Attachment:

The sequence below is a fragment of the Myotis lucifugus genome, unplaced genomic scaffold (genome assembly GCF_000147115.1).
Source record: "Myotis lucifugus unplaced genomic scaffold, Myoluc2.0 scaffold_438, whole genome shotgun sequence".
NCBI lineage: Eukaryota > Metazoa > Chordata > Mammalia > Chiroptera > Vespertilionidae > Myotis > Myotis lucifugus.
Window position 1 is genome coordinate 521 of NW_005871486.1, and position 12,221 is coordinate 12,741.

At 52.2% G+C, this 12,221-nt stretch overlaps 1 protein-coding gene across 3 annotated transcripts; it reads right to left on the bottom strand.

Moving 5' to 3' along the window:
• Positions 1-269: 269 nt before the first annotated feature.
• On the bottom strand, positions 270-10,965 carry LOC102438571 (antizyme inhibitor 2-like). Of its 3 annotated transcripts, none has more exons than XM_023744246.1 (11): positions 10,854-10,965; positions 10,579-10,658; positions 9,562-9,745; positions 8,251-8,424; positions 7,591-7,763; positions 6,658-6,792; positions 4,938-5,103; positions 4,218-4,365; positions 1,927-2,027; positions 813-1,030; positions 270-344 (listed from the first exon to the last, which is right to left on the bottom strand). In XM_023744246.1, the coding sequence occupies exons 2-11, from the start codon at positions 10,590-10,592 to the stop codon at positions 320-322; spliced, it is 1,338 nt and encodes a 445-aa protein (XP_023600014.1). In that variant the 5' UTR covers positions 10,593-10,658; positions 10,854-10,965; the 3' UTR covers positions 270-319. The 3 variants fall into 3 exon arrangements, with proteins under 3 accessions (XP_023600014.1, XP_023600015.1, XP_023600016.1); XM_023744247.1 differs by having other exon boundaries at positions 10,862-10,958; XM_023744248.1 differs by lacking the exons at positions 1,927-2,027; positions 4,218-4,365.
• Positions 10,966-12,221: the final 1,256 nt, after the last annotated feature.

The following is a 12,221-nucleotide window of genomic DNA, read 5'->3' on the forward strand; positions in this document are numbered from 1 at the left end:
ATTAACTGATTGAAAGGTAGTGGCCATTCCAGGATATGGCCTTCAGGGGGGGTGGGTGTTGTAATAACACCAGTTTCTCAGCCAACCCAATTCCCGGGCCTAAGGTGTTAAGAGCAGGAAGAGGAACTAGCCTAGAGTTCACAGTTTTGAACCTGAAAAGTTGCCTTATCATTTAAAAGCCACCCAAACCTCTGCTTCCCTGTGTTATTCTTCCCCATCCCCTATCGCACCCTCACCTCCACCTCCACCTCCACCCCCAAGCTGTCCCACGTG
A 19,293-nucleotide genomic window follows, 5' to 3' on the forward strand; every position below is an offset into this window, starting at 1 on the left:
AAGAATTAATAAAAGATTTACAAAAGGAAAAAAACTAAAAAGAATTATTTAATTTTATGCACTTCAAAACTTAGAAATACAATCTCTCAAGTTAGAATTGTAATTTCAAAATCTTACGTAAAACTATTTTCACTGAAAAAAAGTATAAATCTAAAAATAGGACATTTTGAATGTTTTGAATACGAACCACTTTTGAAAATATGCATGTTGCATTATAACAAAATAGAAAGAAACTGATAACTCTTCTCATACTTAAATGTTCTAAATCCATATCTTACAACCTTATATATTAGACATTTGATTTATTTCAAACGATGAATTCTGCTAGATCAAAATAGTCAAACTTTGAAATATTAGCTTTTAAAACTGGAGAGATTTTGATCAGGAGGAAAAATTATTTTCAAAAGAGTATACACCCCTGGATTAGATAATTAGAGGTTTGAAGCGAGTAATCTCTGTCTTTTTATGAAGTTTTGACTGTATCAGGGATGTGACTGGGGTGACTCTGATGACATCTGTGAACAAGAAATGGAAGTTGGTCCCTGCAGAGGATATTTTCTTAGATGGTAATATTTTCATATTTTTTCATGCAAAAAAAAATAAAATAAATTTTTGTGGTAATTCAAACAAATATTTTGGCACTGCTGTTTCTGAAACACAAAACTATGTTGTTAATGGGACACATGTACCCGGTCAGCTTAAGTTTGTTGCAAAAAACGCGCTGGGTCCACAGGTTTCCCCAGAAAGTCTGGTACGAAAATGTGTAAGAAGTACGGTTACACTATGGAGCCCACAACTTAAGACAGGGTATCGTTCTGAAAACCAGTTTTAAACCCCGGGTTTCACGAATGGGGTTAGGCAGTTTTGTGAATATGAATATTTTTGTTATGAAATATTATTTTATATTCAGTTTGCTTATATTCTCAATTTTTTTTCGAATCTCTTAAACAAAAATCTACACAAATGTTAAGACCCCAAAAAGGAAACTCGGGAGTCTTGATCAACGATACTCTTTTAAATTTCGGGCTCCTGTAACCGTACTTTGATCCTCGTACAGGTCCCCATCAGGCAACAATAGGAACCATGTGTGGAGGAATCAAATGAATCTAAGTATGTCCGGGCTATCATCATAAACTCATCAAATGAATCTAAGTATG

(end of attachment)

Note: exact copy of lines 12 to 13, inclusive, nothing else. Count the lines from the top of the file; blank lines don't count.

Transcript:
A 19,293-nucleotide genomic window follows, 5' to 3' on the forward strand; every position below is an offset into this window, starting at 1 on the left:
AAGAATTAATAAAAGATTTACAAAAGGAAAAAAACTAAAAAGAATTATTTAATTTTATGCACTTCAAAACTTAGAAATACAATCTCTCAAGTTAGAATTGTAATTTCAAAATCTTACGTAAAACTATTTTCACTGAAAAAAAGTATAAATCTAAAAATAGGACATTTTGAATGTTTTGAATACGAACCACTTTTGAAAATATGCATGTTGCATTATAACAAAATAGAAAGAAACTGATAACTCTTCTCATACTTAAATGTTCTAAATCCATATCTTACAACCTTATATATTAGACATTTGATTTATTTCAAACGATGAATTCTGCTAGATCAAAATAGTCAAACTTTGAAATATTAGCTTTTAAAACTGGAGAGATTTTGATCAGGAGGAAAAATTATTTTCAAAAGAGTATACACCCCTGGATTAGATAATTAGAGGTTTGAAGCGAGTAATCTCTGTCTTTTTATGAAGTTTTGACTGTATCAGGGATGTGACTGGGGTGACTCTGATGACATCTGTGAACAAGAAATGGAAGTTGGTCCCTGCAGAGGATATTTTCTTAGATGGTAATATTTTCATATTTTTTCATGCAAAAAAAAATAAAATAAATTTTTGTGGTAATTCAAACAAATATTTTGGCACTGCTGTTTCTGAAACACAAAACTATGTTGTTAATGGGACACATGTACCCGGTCAGCTTAAGTTTGTTGCAAAAAACGCGCTGGGTCCACAGGTTTCCCCAGAAAGTCTGGTACGAAAATGTGTAAGAAGTACGGTTACACTATGGAGCCCACAACTTAAGACAGGGTATCGTTCTGAAAACCAGTTTTAAACCCCGGGTTTCACGAATGGGGTTAGGCAGTTTTGTGAATATGAATATTTTTGTTATGAAATATTATTTTATATTCAGTTTGCTTATATTCTCAATTTTTTTTCGAATCTCTTAAACAAAAATCTACACAAATGTTAAGACCCCAAAAAGGAAACTCGGGAGTCTTGATCAACGATACTCTTTTAAATTTCGGGCTCCTGTAACCGTACTTTGATCCTCGTACAGGTCCCCATCAGGCAACAATAGGAACCATGTGTGGAGGAATCAAATGAATCTAAGTATGTCCGGGCTATCATCATAAACTCATCAAATGAATCTAAGTATG